New Making

New Making

The first half of the current semester has been focused on experimenting with new technologies and exploring the unconventional oppurtunities they posses. The project was split into three subsections – Hybrid materiality, Scaffolding glitches and Parametric design – the aim being to explore their potential through ideation and experimentation.

Hybrid Materiality

Beginning  with hybrid materiality I looked for a problem I could solve that also allowed me the opportunity to explore the topic. I decided to try and design something that would organise my laptop charger in my bag. Designing around the dimensions of an existing product posed a challenge.

 I began by sketching initial ideas and how I hoped it would work and realised there would need to be two independent parts. I designed the parts in illustrator with the knowledge I would be cutting on the laser cutter. Knowing the thickness of the material I was using allowed me to create joints of the correct dimensions to house parts when it was eventually assembled. Holes for nuts and bolts were considered to make the assembly as easy as possible. The hybrid materiality aspect was explored through the use of an existing product and housing this in a new structure, as well as the merging of materials; nuts and bolts, ply and acrylic. 

I enjoyed the creation of a three dimensional object using only a two dimensional software and the challenge that posed visualising the final product. I gained an understanding of how to merge materials and objects into one product succesfully.  


Scaffolding Glitches

Scaffolding glitches was the research into the support structure, infill and other tools a 3D printer uses to print a model correctly. Our research looked at exploring and exploiting these traits through experimentation.

Ideas for this mostly involved the failure to add support and how this could have an effect on the final print. I moved away from this and looked and celebrating the support, creating a set of floating steps and allowing the printer to insert support where it was required.

Through printing the part and making cuts in the support I realised the support had a hinge like quality and allowed the treads to move independently on a variety of different planes, Something to explore in future projects.

Parametric Design

Parametric design is based on numeric value, altering dimensions in a way that will distort or change the size and shape of the object. To begin I looked at softwares that offered the ability to design parametrically, opting to try the design tables in Fusion 360 and OpenSCAD. I struggled at first with OpenSCAD but after watching tutorials began to create forms and shapes and was comfortable editing their parameters. Design tables in fusion was a little more restrictive, although I was more comfortable with the software I felt it was less capable of creating the kind of output OpenSCAD did. My Experiments in Fusion were the altering of sizes of a nut I had previously drawn. I played with angle and base size and ended up with an abnormal but aesthetically pleasing part.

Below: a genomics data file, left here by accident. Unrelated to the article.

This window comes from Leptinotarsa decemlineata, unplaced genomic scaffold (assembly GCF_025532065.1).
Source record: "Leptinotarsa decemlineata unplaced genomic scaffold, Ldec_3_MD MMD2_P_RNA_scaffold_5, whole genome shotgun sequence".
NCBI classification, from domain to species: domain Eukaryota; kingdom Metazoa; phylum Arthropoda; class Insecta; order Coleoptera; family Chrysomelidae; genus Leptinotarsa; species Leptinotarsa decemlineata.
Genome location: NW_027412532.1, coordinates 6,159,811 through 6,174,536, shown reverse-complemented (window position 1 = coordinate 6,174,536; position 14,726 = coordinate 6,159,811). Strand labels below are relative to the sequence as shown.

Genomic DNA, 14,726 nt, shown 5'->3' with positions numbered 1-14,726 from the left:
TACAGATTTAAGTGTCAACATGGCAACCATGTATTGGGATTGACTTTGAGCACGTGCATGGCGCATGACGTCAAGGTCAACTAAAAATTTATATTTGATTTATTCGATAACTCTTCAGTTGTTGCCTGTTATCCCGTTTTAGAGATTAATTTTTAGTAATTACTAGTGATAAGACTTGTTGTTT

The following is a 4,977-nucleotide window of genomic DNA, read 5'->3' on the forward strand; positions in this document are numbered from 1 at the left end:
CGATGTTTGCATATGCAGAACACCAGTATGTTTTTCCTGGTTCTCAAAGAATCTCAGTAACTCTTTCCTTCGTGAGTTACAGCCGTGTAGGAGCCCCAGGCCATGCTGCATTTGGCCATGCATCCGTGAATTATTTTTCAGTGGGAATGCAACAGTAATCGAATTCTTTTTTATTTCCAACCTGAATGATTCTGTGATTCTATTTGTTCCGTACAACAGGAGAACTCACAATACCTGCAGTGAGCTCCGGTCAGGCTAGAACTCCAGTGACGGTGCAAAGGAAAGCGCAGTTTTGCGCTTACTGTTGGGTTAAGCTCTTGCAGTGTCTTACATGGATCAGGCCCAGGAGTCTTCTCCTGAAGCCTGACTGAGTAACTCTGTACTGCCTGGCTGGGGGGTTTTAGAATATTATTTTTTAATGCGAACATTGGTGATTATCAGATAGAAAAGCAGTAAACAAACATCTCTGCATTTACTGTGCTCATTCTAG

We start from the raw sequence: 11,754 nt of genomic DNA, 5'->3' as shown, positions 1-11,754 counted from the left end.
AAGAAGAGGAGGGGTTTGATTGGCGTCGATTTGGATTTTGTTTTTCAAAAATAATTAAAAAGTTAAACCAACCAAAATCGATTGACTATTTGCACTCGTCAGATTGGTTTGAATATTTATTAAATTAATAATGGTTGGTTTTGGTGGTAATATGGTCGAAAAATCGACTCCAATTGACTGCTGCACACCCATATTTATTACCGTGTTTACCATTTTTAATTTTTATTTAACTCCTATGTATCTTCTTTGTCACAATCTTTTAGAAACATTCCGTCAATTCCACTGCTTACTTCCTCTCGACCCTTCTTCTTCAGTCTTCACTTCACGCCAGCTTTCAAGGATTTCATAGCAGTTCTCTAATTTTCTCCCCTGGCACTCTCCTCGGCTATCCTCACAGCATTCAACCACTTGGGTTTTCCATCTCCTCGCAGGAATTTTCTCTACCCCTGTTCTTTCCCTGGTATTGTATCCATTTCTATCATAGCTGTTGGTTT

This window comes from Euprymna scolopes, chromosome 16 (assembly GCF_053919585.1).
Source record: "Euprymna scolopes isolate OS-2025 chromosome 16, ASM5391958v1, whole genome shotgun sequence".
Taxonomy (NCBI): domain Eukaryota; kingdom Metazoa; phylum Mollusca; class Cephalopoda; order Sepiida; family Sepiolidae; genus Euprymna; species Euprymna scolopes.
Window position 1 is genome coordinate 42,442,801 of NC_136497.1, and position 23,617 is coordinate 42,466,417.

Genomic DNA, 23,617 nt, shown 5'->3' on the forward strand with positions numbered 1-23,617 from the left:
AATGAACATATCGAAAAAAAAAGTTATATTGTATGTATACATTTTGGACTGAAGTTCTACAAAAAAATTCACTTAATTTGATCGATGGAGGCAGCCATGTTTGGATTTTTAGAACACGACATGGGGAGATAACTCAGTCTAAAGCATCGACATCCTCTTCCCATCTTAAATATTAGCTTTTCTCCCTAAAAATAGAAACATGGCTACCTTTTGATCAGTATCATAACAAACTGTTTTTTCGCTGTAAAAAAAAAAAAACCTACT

I made a variety of different forms in OpenScad changing the parameters to alter its shape. Exploring parametric design gave me a means of creating original spontaneous forms that can be made either manually or based on data collected.

Final Outcome

As a final step I wanted to create an object that merged different elements of the three design tasks. I opted to make a sculptural lamp/ form that was based on a shape I created parametrically.

The object used different processes to design and manufacture. For the design I used OpenSCAD to create the form. This form was then made in Fusion and split into 13 fins. The fins were then saved as dxfs in illustrator in preparation to be laser cut. A housing for the fins was required. I chose to create this in Fusion 360 with the size of the acrylic being considered then 3D printing one for the top and bottom to hold the fins. This part needed to revolve on a central acrylic pole to show an almost ghosted version of the form when spun on the acrylic axis.


After assembling, adding a base and an LED the form can now be appreciated when revolved, showing the parametric form in a pleasing ghost like style.

Reflecting on the assignment as a whole, I have developed a greater and deeper appreciation for new technologies and processes as well as traditional craft and assembly. I have a better understanding of what it takes to translate an initial digital design idea to a final three dimensional object.  I have gained skills that I can apply to future work and add interest to the work I produce.

New Making

Kakukei, An Orchid’s Pot